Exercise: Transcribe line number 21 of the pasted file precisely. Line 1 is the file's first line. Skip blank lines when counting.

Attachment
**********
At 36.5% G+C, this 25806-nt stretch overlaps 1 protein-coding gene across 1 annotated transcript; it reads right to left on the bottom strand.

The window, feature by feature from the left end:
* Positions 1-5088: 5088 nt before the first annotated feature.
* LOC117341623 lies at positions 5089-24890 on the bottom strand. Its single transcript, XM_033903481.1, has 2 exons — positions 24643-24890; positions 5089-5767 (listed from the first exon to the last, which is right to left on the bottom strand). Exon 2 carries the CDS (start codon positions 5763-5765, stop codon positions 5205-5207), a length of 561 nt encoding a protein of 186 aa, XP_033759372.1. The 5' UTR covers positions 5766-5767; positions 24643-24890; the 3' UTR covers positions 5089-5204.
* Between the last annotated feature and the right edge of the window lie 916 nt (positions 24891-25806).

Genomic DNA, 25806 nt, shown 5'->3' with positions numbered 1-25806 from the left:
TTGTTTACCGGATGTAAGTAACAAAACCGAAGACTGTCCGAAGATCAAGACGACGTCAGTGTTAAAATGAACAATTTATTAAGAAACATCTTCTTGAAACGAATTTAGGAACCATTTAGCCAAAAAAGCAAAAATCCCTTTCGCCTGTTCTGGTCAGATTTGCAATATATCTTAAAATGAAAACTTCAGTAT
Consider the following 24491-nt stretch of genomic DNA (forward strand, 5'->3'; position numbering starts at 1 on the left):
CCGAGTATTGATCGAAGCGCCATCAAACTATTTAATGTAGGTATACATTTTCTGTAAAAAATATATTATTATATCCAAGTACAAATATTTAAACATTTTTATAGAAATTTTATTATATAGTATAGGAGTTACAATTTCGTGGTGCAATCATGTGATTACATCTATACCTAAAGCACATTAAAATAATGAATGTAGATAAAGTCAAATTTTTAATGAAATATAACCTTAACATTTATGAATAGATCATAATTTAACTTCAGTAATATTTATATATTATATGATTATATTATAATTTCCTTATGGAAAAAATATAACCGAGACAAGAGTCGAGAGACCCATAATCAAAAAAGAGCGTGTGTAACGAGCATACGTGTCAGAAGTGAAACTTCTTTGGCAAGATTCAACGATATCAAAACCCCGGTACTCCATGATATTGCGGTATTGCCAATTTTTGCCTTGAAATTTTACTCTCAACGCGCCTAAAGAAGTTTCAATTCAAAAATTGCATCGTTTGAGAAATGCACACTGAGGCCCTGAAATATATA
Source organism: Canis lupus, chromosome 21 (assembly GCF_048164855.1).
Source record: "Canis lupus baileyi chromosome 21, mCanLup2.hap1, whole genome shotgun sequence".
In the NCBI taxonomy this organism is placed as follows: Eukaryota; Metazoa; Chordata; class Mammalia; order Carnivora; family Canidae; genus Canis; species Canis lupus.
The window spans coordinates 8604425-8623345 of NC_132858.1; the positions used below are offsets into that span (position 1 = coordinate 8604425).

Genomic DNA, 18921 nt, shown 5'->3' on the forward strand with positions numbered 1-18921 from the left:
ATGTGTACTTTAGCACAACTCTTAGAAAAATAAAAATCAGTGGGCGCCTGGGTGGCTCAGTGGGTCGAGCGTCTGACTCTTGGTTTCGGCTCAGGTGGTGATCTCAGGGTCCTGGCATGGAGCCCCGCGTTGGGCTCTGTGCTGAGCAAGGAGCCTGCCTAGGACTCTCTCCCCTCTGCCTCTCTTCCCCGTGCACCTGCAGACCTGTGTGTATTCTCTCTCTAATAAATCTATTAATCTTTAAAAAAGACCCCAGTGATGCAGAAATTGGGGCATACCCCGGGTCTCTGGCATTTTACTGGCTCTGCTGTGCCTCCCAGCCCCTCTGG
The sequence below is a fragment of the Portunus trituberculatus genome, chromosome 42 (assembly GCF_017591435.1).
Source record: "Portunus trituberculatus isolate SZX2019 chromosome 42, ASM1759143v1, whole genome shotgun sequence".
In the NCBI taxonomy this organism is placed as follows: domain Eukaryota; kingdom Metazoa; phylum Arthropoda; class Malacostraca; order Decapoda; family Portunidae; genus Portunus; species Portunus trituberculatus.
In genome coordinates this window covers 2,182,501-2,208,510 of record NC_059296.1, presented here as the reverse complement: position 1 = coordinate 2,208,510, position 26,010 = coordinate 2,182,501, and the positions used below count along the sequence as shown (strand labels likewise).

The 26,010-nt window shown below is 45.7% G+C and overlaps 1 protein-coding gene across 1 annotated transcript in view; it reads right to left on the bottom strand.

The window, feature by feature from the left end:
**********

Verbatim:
The window, feature by feature from the left end: